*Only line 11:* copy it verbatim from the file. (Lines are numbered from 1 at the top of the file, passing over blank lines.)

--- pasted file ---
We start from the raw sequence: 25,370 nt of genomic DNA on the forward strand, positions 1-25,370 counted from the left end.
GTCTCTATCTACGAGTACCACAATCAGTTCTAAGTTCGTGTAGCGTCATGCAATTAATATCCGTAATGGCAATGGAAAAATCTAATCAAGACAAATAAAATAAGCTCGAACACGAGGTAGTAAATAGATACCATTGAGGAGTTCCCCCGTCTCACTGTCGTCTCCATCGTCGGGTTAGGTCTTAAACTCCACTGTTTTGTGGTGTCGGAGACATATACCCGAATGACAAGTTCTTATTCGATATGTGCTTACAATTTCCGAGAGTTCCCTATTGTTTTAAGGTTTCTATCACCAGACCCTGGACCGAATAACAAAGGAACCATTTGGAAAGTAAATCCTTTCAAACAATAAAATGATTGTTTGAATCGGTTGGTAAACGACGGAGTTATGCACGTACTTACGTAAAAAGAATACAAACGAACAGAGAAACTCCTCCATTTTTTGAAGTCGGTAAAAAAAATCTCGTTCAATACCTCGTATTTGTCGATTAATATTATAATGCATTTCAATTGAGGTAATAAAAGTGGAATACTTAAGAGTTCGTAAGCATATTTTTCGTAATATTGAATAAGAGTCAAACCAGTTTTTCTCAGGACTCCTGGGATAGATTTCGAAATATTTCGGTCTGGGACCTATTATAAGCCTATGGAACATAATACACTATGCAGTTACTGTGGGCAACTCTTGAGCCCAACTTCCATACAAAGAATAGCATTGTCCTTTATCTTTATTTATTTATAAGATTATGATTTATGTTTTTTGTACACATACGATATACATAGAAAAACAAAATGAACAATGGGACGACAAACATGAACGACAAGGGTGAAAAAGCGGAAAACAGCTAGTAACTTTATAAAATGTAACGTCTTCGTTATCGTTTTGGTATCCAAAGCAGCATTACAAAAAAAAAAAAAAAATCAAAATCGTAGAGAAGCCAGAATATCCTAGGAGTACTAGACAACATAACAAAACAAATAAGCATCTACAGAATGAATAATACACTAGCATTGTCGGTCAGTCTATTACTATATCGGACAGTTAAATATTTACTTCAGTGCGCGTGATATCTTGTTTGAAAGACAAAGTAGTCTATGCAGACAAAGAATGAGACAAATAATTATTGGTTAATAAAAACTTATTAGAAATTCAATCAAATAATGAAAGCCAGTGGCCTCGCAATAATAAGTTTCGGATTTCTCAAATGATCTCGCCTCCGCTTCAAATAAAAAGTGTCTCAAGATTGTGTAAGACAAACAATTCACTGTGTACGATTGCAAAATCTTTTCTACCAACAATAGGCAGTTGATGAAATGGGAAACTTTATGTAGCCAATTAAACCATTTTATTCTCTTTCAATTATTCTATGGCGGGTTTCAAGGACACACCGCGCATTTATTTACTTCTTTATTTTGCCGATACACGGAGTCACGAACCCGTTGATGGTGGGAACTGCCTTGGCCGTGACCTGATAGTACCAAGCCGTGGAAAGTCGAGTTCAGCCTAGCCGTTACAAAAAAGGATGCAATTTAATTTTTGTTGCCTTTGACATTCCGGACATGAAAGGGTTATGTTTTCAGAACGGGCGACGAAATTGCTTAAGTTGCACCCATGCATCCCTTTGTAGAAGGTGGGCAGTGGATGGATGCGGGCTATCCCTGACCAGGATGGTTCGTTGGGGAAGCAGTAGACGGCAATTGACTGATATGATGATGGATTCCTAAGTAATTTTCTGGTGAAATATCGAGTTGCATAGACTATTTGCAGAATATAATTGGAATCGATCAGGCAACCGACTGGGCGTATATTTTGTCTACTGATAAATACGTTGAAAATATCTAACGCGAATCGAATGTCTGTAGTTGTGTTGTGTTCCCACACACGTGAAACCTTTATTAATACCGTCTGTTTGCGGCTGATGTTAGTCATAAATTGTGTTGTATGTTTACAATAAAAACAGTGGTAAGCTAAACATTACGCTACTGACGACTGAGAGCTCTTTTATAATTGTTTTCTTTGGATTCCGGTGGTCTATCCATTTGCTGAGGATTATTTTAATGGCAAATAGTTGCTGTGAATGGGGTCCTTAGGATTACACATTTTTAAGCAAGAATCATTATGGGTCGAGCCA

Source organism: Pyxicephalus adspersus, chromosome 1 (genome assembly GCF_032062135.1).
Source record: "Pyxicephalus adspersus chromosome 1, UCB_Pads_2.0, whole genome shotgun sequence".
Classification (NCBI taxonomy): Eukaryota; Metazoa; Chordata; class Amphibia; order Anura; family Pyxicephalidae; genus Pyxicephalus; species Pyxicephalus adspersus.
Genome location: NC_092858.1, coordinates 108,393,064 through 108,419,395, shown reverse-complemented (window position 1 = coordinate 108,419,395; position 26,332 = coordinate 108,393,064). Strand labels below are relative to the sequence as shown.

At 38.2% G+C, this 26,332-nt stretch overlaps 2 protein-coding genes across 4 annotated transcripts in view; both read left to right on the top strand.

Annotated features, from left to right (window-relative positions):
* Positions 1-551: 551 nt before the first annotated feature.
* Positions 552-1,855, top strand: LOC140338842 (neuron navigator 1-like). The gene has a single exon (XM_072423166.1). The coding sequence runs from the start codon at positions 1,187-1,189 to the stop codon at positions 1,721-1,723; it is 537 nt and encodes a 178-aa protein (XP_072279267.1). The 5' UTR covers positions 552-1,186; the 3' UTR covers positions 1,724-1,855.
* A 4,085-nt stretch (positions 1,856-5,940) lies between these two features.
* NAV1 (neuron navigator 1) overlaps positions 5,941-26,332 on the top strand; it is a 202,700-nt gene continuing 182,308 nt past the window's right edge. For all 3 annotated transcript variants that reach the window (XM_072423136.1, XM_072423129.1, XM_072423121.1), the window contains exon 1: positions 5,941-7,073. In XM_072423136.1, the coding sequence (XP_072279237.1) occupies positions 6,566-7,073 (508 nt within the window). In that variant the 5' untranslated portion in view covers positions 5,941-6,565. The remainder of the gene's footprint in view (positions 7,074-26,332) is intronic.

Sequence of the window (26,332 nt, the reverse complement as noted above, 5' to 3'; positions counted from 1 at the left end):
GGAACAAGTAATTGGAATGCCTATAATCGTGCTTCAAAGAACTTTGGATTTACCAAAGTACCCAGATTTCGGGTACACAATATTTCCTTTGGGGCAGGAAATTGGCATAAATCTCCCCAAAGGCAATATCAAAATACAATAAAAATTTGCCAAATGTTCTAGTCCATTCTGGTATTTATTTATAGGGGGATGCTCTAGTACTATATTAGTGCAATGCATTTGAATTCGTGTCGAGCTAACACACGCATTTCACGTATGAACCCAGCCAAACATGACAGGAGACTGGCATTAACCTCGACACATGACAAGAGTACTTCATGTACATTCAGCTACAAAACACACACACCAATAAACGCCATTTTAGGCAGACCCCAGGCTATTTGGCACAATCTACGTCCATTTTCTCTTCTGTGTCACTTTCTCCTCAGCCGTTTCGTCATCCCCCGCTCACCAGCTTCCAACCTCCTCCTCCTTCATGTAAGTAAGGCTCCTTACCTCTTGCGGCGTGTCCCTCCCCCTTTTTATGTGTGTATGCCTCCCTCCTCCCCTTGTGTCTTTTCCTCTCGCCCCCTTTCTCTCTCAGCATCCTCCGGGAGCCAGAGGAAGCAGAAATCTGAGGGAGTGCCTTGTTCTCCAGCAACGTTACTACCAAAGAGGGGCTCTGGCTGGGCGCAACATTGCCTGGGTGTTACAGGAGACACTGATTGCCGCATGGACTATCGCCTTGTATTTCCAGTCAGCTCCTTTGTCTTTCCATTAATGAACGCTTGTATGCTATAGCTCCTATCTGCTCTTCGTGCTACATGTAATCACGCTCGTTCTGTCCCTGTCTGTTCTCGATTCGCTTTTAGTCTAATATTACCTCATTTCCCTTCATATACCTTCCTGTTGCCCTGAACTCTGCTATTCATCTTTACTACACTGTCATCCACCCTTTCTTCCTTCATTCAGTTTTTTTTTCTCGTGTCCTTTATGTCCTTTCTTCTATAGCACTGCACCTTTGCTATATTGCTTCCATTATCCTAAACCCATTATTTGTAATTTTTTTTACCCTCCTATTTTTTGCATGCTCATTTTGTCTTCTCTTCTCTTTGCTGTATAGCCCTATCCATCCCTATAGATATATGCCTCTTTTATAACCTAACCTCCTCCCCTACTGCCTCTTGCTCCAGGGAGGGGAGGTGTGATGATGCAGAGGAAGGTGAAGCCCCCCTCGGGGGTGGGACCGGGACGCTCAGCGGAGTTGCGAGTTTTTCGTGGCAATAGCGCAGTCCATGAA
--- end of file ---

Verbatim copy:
* A 4,085-nt stretch (positions 1,856-5,940) lies between these two features.